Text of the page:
Cecil Lake British Columbia: a paleolimnological analysis of natural and anthropogenic environmental change
LE3 .A278 2019
Bachelor of Science
Earth & Environmental Sciences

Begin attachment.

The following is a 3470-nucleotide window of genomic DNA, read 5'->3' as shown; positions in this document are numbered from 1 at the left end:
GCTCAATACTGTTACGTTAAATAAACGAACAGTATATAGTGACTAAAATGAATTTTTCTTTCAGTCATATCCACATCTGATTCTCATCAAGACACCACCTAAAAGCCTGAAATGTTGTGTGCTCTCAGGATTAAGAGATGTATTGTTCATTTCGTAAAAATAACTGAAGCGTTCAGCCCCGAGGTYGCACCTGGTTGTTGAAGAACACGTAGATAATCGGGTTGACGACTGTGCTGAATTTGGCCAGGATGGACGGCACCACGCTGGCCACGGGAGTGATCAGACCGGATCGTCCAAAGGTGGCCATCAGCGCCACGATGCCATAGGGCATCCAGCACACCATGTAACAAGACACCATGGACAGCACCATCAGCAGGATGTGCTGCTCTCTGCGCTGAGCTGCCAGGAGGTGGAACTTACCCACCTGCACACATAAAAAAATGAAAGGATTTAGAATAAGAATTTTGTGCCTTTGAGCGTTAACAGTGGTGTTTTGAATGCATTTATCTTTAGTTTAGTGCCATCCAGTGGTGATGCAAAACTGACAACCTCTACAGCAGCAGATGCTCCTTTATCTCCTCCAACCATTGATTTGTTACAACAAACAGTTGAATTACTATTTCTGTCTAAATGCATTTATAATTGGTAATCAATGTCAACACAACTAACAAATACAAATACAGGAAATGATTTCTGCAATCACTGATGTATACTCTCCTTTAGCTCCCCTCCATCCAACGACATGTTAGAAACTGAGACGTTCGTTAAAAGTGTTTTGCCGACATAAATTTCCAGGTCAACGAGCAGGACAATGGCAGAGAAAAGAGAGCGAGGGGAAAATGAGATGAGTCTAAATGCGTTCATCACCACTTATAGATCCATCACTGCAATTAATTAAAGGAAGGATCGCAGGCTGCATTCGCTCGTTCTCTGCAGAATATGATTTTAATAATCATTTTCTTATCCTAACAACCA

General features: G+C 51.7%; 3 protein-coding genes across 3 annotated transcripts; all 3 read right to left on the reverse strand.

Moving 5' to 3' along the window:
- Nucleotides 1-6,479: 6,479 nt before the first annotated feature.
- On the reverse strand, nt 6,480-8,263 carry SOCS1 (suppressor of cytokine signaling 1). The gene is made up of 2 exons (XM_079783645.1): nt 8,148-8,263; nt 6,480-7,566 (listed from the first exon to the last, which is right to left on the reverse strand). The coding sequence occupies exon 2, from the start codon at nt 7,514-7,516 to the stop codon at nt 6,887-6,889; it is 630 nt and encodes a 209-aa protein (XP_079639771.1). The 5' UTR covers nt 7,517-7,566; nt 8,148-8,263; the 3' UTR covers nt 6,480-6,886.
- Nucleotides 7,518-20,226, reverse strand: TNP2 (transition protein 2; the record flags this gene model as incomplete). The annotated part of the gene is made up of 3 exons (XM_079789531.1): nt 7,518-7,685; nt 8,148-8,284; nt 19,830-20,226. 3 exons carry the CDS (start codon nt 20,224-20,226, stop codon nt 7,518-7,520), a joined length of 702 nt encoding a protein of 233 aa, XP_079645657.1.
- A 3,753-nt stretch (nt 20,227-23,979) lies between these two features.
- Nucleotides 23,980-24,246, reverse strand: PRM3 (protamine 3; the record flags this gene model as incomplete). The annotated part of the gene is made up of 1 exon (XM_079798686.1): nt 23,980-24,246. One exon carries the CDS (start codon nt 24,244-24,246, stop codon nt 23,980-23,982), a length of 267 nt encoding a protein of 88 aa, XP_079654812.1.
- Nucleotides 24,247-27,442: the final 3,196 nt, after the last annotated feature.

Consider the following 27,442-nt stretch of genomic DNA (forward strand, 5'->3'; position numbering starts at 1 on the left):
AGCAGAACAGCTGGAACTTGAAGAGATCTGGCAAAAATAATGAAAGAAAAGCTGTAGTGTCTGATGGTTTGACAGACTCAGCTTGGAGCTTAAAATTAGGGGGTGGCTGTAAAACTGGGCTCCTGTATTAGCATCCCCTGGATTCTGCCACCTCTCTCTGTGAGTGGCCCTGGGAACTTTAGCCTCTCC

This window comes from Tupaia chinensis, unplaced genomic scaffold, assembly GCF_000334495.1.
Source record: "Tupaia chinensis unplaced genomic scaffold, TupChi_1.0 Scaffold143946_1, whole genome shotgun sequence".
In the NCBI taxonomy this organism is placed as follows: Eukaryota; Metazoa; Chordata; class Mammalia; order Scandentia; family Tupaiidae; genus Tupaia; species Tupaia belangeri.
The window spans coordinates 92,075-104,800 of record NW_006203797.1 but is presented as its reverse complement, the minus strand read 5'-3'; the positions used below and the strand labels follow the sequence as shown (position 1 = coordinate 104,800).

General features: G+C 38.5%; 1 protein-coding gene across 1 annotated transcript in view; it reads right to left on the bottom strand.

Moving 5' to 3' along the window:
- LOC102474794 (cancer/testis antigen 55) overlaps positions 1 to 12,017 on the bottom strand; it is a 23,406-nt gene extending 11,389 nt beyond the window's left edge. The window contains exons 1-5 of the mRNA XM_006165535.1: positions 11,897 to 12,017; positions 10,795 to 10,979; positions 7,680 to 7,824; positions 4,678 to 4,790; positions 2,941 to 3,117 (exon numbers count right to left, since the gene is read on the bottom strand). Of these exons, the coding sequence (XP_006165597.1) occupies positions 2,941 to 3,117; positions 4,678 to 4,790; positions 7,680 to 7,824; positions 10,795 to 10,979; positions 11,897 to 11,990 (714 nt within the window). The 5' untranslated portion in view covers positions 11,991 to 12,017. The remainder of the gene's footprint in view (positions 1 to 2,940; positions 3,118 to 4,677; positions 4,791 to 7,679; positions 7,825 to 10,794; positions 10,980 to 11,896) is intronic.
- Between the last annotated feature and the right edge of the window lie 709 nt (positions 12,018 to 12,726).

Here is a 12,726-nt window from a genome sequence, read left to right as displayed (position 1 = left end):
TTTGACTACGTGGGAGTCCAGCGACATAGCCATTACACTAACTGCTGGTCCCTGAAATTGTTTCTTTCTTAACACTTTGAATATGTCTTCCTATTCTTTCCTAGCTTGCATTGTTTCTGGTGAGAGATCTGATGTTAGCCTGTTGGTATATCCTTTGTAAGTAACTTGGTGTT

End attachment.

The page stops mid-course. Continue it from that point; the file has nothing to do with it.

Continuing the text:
Lake sediment archives are an established tool for examining environmental change over time. Cecil Lake is a productive shallow lake located in the Peace River Region of northeastern British Columbia and supports a variety of waterbirds, including a significant northern breeding population of eared grebes (Podiceps nigricollis). Over 2% of the Canadian population of eared grebes breed at Cecil Lake; this species is iconic and may be an indicator of ecosystem health. The Cecil Lake watershed was primarily well-forested muskeg when the surrounding area was first homesteaded in 1928. As of 2018, ~80% of the landscape has been developed by the agricultural and energy sectors. Consequently, Cecil Lake represents an opportunity to examine the effects of this development on a northern lake. The bulk geochemistry of the lake sediment archive at Cecil Lake was investigated to decouple natural and anthropogenic impacts over time. Water samples were collected for limnological assessment. Three sediment cores were collected in July 2018 using a gravity corer. A 30 cm core was extruded at a 0.5cm scale to determine stratigraphic variations in bulk geochemistry (metals, δ15 N, δ15C, Total C, N). X-ray fluorescence analysis was used to determine metal concentrations at different depths in the core. Total lead data suggested the recovery of a greater than 100-year record. A distinct zone of change, estimated to have occurred 1920-1940, was characterized by increasing calcium, and manganese, as well as decreased titanium, potassium, and iron. This period was also characterized by increased %C, δ13C, and %N and a steadily increasing trend in the δ15N ratio. Strontium, zinc, and iron data showed increased variability from ~1940 onwards. Collectively these data indicate three distinct zones: background conditions, a strong response to initial clearing and development, and increased environmental fluctuations associated with resultant water level variability and nutrient input changes. 210Pb analysis of the core will provide stronger temporal control allowing for the accurate correlation of historic events to the sediment archive. In the future this record will be coupled with ecological data to better understand the vulnerability of habitat in northern lakes to environmental changes.
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